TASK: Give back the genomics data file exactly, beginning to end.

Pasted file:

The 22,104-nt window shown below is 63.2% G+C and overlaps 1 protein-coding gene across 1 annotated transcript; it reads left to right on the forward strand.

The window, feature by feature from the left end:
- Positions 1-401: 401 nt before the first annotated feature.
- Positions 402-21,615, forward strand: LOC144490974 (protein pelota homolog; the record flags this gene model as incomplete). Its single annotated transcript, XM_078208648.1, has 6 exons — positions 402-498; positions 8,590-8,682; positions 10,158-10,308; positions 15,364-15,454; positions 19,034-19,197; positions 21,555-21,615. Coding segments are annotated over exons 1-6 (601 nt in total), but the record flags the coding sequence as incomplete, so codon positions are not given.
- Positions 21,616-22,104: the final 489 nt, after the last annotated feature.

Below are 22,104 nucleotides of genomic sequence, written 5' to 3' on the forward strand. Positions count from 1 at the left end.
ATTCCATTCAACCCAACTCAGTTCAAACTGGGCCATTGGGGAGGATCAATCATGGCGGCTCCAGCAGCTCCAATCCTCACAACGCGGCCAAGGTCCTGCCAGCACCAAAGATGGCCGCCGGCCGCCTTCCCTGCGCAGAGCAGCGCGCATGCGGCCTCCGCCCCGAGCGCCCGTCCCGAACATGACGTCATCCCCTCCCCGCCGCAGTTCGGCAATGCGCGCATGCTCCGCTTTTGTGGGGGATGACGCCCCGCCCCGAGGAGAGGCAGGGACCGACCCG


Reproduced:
The 22,104-nt window shown below is 63.2% G+C and overlaps 1 protein-coding gene across 1 annotated transcript; it reads left to right on the forward strand.

The window, feature by feature from the left end:
- Positions 1-401: 401 nt before the first annotated feature.
- Positions 402-21,615, forward strand: LOC144490974 (protein pelota homolog; the record flags this gene model as incomplete). Its single annotated transcript, XM_078208648.1, has 6 exons — positions 402-498; positions 8,590-8,682; positions 10,158-10,308; positions 15,364-15,454; positions 19,034-19,197; positions 21,555-21,615. Coding segments are annotated over exons 1-6 (601 nt in total), but the record flags the coding sequence as incomplete, so codon positions are not given.
- Positions 21,616-22,104: the final 489 nt, after the last annotated feature.

Below are 22,104 nucleotides of genomic sequence, written 5' to 3' on the forward strand. Positions count from 1 at the left end.
ATTCCATTCAACCCAACTCAGTTCAAACTGGGCCATTGGGGAGGATCAATCATGGCGGCTCCAGCAGCTCCAATCCTCACAACGCGGCCAAGGTCCTGCCAGCACCAAAGATGGCCGCCGGCCGCCTTCCCTGCGCAGAGCAGCGCGCATGCGGCCTCCGCCCCGAGCGCCCGTCCCGAACATGACGTCATCCCCTCCCCGCCGCAGTTCGGCAATGCGCGCATGCTCCGCTTTTGTGGGGGATGACGCCCCGCCCCGAGGAGAGGCAGGGACCGACCCG